I always enjoy trying to find new ways to under the game, the coaches and the players who make up U Sports football and the CFL, so this week, I started playing around with the numbers I use to track successes and failures of each.
I was looking for a way to judge efficiency, but not to produce a singular number that would suggest one quarterback or offence is undoubtedly better than another just because the number says so. I find that type of rigid judgement a consistent downfall of the tru analytics crowd, which I am not truly part of.
I’m just a football guy who loves trying to understand what we’re watching and how offences stack up against each other. What are their differences and similarities and why do they matter?
What I came away with was a graphic measuring run/pass tendencies and how successful each offence has success when leaning on their preferred play call of choice. The following chart is for all pass plays in 2019.
And the same for runs.
Think of the four quadrants as a story being told that follows the rough guideline of,
TOP LEFT: Below average pass/run tendency with above-average production
TOP RIGHT: Above average pass/run tendency with above-average production
BOTTOM LEFT: Below average pass/run tendency with below-average production
BOTTOM RIGHT: Above average pass/run tendency with below-average production
Right away a couple of obvious extremes jumped out to me. Chief amongst them was the Argos and REDBLACKS’ passing tendency. Both teams are sitting at 3-12 entering week 19 but have been passing their way through the struggle while the Bombers have leaned run all season, especially since Chris Streveler took over.
In the “elite” quadrant (top right), the Stampeders and Eskimos are the only teams in the CFL to be both pass-happy and yet pass effectively. Meanwhile, the Riders’ ability to run the ball since adding William Powell back in February free agency was only confirmed more by the image above.
Once I saw the big picture, I wanted to see where these teams were finding their successes and failures in the aerial attack and ground game so I broke the same information down into specific situations.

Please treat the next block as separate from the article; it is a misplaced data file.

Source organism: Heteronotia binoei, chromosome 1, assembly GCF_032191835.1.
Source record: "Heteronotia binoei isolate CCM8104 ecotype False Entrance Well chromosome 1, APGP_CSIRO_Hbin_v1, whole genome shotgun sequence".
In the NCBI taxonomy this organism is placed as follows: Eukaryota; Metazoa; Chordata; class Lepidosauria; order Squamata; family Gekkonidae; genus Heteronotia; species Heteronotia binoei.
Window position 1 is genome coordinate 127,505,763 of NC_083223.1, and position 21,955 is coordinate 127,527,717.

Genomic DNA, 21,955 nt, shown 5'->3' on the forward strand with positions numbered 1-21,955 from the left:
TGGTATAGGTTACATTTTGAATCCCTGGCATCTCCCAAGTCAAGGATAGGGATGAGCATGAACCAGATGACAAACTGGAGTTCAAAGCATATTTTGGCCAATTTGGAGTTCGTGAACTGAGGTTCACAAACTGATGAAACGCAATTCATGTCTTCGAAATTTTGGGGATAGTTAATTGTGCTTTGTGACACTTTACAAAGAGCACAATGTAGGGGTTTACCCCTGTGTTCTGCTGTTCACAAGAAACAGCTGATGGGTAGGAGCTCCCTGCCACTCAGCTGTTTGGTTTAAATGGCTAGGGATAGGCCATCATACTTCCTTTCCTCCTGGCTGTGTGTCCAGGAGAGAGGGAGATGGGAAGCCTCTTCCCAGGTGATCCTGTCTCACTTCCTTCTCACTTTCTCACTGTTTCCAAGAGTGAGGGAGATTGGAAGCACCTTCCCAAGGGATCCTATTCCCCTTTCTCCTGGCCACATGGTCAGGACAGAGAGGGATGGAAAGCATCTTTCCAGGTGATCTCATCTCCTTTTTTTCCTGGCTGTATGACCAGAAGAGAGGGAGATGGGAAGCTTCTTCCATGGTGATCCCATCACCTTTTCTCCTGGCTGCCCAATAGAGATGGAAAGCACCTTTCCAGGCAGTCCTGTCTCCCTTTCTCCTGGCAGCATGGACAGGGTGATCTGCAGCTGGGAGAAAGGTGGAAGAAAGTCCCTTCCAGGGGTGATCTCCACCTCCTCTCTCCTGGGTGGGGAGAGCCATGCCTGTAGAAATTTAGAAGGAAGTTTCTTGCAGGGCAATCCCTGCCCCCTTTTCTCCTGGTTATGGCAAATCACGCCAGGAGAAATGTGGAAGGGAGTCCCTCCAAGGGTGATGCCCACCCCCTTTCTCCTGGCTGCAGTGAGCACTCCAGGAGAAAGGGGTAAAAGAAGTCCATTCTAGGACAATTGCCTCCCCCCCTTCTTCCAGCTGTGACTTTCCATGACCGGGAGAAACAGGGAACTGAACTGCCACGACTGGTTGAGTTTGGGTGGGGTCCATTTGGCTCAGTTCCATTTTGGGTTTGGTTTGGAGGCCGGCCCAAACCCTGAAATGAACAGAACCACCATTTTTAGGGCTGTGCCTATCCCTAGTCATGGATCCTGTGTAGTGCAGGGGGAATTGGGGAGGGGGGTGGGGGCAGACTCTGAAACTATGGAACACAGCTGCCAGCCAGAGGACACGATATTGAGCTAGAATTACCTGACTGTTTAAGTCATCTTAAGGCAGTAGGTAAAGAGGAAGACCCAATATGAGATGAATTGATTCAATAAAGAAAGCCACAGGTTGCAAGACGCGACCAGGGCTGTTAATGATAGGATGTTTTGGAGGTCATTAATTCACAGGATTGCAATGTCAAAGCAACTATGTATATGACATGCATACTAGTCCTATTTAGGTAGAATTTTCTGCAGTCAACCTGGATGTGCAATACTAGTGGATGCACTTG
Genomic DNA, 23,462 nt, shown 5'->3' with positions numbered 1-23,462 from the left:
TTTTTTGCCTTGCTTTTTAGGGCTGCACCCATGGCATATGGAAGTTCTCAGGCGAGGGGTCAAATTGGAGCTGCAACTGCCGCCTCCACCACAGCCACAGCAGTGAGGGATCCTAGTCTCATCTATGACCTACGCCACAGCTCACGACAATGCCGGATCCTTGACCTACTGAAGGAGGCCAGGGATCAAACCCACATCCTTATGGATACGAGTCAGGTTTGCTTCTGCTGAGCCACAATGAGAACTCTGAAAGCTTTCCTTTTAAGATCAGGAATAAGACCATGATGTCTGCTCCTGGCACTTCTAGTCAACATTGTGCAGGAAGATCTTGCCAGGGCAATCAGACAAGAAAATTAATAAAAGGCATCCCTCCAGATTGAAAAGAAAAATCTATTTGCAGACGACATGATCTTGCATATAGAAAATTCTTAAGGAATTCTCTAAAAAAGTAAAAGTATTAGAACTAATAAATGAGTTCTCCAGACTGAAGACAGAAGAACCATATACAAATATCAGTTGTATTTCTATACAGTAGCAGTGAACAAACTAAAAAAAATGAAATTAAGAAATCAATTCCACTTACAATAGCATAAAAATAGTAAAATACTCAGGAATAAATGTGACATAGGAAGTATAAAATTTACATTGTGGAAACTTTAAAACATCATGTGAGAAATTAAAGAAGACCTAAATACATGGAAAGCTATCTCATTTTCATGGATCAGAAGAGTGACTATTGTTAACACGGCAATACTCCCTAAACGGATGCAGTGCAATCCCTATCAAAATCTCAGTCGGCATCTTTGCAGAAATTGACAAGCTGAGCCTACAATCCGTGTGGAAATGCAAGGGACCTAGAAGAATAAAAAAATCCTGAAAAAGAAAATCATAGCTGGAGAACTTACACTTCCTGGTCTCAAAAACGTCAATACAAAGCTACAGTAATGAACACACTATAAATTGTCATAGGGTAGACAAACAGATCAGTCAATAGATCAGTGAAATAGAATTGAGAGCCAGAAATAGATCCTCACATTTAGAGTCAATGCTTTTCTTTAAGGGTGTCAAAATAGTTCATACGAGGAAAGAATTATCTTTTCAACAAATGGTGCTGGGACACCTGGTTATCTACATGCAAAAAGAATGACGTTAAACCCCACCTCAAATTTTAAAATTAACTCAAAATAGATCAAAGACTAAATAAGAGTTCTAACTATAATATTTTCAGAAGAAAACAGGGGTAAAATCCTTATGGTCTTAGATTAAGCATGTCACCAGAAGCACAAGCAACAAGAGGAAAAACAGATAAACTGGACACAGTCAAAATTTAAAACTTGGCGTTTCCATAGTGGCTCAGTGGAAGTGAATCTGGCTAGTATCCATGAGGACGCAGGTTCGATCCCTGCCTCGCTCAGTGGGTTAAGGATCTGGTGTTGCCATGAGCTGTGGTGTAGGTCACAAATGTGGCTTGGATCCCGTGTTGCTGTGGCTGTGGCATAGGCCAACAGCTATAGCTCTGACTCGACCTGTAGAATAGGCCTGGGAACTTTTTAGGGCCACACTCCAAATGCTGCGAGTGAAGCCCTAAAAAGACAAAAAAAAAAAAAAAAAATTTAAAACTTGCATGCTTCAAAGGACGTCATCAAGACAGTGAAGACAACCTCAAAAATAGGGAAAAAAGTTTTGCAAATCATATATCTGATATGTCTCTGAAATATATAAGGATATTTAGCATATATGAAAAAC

Win Zone (Inside own 30)
Field Zone (Between the 30’s)
Score Zone (Inside opponent’s 30)
The Argos’ relative lack of success throwing the football has not been on first down. In fact, the Argos have the fourth-best passing production-grade on 1st down. Pretty amazing for a 3-12 team. The Bombers’ success passing, meanwhile, has been on anything but first down as the only CFL team with a worse 1st down pass production grade is the Ottawa REDBLACKS, whose passing struggles know no boundaries.
Meanwhile — predictably — Saskatchewan and Winnipeg have run the ball extremely well on first down all year and are joined in the elite quadrant by the Alouettes, a big part of Vernon Adams Jr’s success coming from manageable distances to work with on 2nd down.
To me, this is by far the most interesting of the twelve graphics created in researching this article for two reasons.
The first is that somehow Hamilton and Montreal — after both running around 1,000 offensive snaps in 2019 — have the exact same run/pass tendency and production-grade on 2nd down passes. Perhaps a combination for a tight and entertaining Eastern Final?
The second point of interest is just how different the Bombers approach and success has been with Chris Streveler replacing Matt Nichols.
A concept only confirmed ten times over with the 2nd down run graphic above. Streveler’s Bombers aren’t just putting different tendencies on display, they’re playing a completely different game from the rest of the CFL since he took over from Nichols.
Backed up inside your own 30-yard line how aggressive do you like your offence to be? The Tiger-Cats with Tommy Condell at the helm lead the way in this part of the field while the Riders lean on their run game to a level only surpassed by their prairie rivals.
In between the 30-yard lines is the field zone, also known as the heart of the game where the majority of snaps are taken. In this part of the field, the Argos suddenly jump up into the elite quadrant while the Ticats slow their passing play call aggression significantly from the win zone to nearly matching the approach of the run-heavy Riders.
The score zone, where the money is made and a team’s true colours always shine through! Down here near pay dirt there is no team that combines aggression and success in the passing game more than Dave Dickenson’s Calgary Stampeders. While the Ticats have the highest production-grade, they are nowhere near as pass-happy as the Stamps
In the score zone run game, Riders Offensive Coordinator Stephen McAdoo leans run well above the CFL average with a great deal of success while the Argos have shown little to no run game inside their opponents 30-yard line all year.
All these tendencies and comfort zones are sure to be challenged as the playoff push heats up in the next three weeks, then we get to see what the six playoff teams will do to flip the script in hopes of raising the Grey Cup above their head in Calgary.
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